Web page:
How planets form is one of the major questions in astronomy. Only recently have we been able to study the disks of dust and gas surrounding other stars in an effort to understand the process of how planets coalesce and form from these “protoplanetary” materials. But this is a difficult task at best, given the observational distances. “This is a vast topic with many challenges,” said David Wilner from the Harvard-Smithsonian Center for Astronomy at his talk at the American Astronomical Society meeting this week. “But over the course of the past few decades with observations of nearby star systems, we’ve come to a basic outline of the process of solar system formation.”
There are a couple of hurdles to overcome in studying protoplanetary disks. First, the bulk of the disk mass is cold and dark, as the molecular hydrogen doesnâ€™t radiate. These areas are probed only through a couple of minor constituents: thermal emission from dust and scattered light from the star.
Second, the amount of “stuff” astronomers are looking at is actually fairly small. Usually, the amount of protoplanetary material is about 1/100th the mass of the star, and about 1/4000th of a degree in the sky.
Through observations of many systems with several telescopes, we can see these disk systems in a variety of wavelengths in an effort to see both the star and the disk components. Wilner said there are two properties that are particularly important to know: Disk masses in general, as the luminosity is directly proportional to the mass, and second is the disk lifetime. From current knowledge, the dust disk disperses by 50% in 3 million years, and 90% by 5 million years.
As an example, Milner discussed the Rho Ophiuchi nebula, (image above), located near the constellations Scorpius and Ophiuchus, about 407 light years away from Earth.
“The Rho Oph cloud is spectacular, with beautiful dark regions that are columns of gas and dust extinguishing the background star field. This is the material that is forming stars and planets.”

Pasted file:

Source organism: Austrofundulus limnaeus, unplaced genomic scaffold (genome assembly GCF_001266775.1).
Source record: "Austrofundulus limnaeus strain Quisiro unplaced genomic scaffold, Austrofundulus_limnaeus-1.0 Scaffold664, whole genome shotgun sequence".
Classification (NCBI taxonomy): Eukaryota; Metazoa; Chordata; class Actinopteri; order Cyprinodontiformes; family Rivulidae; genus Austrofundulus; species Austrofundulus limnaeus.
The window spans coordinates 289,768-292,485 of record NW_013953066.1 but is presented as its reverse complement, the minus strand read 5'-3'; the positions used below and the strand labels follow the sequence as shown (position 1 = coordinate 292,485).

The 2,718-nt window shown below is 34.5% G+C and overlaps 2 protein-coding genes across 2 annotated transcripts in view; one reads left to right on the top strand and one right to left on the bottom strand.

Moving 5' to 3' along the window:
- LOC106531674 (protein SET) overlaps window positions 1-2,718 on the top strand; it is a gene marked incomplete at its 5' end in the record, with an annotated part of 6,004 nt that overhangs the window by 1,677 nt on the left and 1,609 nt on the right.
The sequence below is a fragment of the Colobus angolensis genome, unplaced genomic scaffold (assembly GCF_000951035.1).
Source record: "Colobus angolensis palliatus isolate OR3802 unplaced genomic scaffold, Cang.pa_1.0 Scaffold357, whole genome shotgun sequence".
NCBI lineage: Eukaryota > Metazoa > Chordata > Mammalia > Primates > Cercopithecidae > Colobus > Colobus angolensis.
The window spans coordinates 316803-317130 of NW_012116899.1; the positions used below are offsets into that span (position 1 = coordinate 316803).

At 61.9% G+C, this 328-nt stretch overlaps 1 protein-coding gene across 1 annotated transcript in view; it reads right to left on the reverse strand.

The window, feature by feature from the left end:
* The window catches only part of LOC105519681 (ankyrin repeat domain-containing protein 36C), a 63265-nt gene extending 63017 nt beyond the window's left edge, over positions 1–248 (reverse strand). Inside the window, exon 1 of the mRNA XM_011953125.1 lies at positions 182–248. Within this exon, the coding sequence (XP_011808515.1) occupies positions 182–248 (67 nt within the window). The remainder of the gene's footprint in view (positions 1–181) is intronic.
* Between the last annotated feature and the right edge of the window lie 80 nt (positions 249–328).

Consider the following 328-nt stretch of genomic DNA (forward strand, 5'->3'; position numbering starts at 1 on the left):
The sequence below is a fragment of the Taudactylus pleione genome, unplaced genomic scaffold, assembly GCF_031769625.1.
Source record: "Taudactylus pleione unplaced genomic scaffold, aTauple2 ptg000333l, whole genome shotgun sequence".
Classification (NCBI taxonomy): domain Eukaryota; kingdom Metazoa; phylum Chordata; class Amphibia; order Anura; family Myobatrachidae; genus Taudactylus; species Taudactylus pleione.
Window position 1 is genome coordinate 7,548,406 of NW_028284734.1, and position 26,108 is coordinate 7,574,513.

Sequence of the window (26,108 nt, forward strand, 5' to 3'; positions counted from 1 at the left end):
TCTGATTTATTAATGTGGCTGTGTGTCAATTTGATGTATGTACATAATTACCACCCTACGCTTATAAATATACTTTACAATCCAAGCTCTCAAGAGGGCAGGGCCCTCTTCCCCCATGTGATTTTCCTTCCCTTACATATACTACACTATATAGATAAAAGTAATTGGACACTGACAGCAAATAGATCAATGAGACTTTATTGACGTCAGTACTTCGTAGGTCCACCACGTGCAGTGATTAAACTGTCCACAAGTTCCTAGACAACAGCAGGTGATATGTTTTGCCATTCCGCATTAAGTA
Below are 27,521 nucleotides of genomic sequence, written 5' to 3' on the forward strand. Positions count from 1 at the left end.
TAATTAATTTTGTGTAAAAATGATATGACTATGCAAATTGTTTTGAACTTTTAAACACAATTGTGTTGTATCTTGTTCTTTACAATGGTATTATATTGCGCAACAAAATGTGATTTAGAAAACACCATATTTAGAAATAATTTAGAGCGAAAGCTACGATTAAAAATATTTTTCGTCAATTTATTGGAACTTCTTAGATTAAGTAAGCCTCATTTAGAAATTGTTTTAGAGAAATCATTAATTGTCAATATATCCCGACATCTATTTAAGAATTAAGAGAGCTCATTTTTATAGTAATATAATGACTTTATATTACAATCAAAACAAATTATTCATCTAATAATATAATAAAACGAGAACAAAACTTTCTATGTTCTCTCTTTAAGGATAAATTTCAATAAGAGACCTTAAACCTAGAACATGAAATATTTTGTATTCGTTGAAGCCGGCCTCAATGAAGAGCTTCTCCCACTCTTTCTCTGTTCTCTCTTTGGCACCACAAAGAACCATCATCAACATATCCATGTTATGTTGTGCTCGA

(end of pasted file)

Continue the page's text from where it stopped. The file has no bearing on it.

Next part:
Wilner said the steps in solar system formation are as follows: first the formation of a primordial proto-star disk, then the protoplanetary disk, and then debris disk within a planetary system.
But the main problems in our understanding lies in that astronomers haven’t yet actually seen all the steps in this process, and can’t prove directly that these early disks go on to form the planets. There are several clues, such as that gaps form in the dust around clumps of materials, similar to the gaps in the rings of Saturn around moons.
For the past 15 years protoplanetary disks have been studied with various interferometers at the Keck Observatory on Mauna Kea at various wavelengths from .87 microns to 7 mm. And the past five years the Spitzer Space Telescope has lent its infrared capabilities to further our knowledge to our current understanding. But soon, a new telescope in the high Chilean desert might provide the resolution needed to offer a glimpse at not only the gaps in the disks, but a new window on how materials around emerging planets may form moons. The Atacama Large Millimeter/submillimeter Array (ALMA), will operate at wavelengths of 0.3 to 9.6 millimeters.
Wilner obviously looks forward to putting observational capabilities of this array to work. Scheduled to be completed in 2012, ALMA will help fill in the “gaps” of our knowledge about planetary formation.
Source: AAS Meeting presentation, with clarification from Chris Lintott